During autumn and winter, we often experience dry air, little precipitation, and wide daily temperature fluctuations. This is made worse when the weather is drier and colder than normal. Trees, shrubs, and turf may be damaged if not given supplemental irrigation. As a rule of thumb, evergreen plants need more supplemental water during winter than do deciduous ones.
Long, dry fall and winter periods can result in death or injury to plant root systems. Affected plants may appear perfectly normal and resume growth in the spring utilizing stored energy reserves, only to weaken and die in late spring or early summer when the stored energy runs out. Weakened plants are also more susceptible to insect and disease problems.
Plants take water into their roots from the soil through osmosis: the concentration of dissolved materials is greater inside the plant root than in the soil causing water to move into the plant. Once inside the plant, water is pulled by capillary action up the stem and to the leaves before the excess is released to the atmosphere. In general, the plants use about 10% of this water for photosynthesis, cellular metabolism and cell growth. The remaining 90% is simply passed through during the process which is called transpiration.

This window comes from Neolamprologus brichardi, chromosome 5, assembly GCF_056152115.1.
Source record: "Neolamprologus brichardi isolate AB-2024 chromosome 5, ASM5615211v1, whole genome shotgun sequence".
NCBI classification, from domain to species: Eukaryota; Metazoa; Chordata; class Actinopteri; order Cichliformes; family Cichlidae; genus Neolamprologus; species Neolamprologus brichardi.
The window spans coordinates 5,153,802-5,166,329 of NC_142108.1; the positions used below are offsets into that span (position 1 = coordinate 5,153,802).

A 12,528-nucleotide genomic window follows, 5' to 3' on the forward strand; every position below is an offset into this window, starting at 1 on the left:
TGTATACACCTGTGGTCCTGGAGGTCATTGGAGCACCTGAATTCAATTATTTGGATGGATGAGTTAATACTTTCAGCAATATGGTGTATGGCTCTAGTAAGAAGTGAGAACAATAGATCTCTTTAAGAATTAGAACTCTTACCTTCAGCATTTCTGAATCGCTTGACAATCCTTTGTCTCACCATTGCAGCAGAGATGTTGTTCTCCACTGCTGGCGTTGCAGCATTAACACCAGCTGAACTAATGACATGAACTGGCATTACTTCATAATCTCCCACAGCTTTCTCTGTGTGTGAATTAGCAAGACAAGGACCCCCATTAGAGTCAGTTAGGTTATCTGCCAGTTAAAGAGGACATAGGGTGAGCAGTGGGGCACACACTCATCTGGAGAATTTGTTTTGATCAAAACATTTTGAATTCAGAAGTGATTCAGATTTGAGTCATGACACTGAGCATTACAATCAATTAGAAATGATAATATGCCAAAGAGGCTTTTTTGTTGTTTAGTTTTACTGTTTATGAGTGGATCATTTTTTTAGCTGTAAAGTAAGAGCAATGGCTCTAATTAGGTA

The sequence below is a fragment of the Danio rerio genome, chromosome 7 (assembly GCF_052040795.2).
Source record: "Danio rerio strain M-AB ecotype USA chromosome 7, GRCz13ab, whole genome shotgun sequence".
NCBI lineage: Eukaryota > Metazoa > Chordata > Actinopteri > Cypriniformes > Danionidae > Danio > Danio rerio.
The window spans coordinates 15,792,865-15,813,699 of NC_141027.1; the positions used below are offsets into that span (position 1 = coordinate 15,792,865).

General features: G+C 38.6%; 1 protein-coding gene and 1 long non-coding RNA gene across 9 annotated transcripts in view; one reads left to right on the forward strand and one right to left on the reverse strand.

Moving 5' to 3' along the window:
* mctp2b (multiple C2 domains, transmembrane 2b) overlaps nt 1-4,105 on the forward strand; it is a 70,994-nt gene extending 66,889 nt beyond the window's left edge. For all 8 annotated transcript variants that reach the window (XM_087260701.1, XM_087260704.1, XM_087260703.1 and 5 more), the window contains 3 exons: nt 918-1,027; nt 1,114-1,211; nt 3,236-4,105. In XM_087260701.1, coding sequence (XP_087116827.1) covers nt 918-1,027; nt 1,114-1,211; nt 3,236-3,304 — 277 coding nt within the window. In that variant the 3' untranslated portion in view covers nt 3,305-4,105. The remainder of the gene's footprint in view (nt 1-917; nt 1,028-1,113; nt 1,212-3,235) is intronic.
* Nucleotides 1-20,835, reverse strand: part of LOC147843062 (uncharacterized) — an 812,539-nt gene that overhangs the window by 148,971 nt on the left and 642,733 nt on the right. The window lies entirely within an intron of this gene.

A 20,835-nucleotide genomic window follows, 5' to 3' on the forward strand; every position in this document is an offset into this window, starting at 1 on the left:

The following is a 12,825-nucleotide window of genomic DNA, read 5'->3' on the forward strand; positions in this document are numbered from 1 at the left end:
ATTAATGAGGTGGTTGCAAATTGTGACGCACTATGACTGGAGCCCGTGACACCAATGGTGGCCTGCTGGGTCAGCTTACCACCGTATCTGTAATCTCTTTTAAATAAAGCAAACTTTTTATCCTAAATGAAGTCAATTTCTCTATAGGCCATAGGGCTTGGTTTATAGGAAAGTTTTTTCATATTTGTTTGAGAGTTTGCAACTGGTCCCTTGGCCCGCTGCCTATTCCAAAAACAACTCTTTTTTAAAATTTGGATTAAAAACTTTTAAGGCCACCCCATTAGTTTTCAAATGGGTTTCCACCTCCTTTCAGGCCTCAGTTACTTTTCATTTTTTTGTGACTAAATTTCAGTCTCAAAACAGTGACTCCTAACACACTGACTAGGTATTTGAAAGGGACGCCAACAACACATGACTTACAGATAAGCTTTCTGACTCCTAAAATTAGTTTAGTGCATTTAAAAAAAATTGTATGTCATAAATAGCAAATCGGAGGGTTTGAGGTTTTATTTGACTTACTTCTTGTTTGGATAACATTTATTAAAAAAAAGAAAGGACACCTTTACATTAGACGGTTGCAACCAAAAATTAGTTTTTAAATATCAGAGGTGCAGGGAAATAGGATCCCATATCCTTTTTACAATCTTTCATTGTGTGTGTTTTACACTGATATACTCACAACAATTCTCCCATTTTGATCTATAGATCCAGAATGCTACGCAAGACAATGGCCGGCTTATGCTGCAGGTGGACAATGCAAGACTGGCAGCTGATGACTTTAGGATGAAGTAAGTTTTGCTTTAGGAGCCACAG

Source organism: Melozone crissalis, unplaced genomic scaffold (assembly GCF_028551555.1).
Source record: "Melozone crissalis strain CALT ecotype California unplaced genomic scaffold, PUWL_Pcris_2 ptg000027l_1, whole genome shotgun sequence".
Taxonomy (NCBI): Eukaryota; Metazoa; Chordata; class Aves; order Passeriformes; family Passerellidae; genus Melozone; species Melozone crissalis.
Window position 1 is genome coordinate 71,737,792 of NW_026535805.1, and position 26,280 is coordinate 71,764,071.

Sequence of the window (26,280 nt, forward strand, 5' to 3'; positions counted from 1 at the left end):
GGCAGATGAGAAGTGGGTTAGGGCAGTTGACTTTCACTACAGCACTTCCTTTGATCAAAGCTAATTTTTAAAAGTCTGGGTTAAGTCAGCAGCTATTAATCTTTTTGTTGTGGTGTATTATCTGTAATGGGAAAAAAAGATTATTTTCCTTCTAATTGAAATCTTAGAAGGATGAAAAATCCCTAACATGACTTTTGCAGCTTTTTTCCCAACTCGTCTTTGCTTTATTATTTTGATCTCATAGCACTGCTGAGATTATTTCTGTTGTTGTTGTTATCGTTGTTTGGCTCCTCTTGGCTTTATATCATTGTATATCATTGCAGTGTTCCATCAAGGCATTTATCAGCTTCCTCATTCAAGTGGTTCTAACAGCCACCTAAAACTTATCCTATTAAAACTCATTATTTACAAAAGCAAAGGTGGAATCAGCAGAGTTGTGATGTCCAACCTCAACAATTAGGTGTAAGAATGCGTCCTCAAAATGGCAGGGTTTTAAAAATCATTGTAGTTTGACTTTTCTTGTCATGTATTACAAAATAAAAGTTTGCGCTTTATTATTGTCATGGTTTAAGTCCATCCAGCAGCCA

Recently planted trees and shrubs are especially susceptible to damage from lack of adequate soil moisture. Once a healthy root system has been reestablished, plants have increased tolerance to drought, but few evergreen landscape plants can endure extended drought periods. Even drought-tolerant plants will benefit from infrequent irrigation during dry winter months.
Apply irrigation early in the day so it can soak in before possible freezing occurs during the night. For established landscape trees and shrubs, four to six weeks should be the maximum amount of time between irrigations. Of course this varies with soil texture and species.
I encourage everyone to monitor precipitation, soil moisture and irrigation systems in the winter to maintain evergreens during dry winter periods. We should all seek a balance between our landscapes and the quantity of irrigation water required to support them. Well-placed evergreen trees can offer privacy and wind protection, but too many trees can be overly consumptive of our precious water resources.
Jeff Schalau, Associate Agent, Agriculture & Natural Resources
University of Arizona Cooperative Extension, Yavapai County
The Garden Rhapsody is just such a wonderful system to use for irrigation all year round. It is very cost effective. Please re-use your grey water.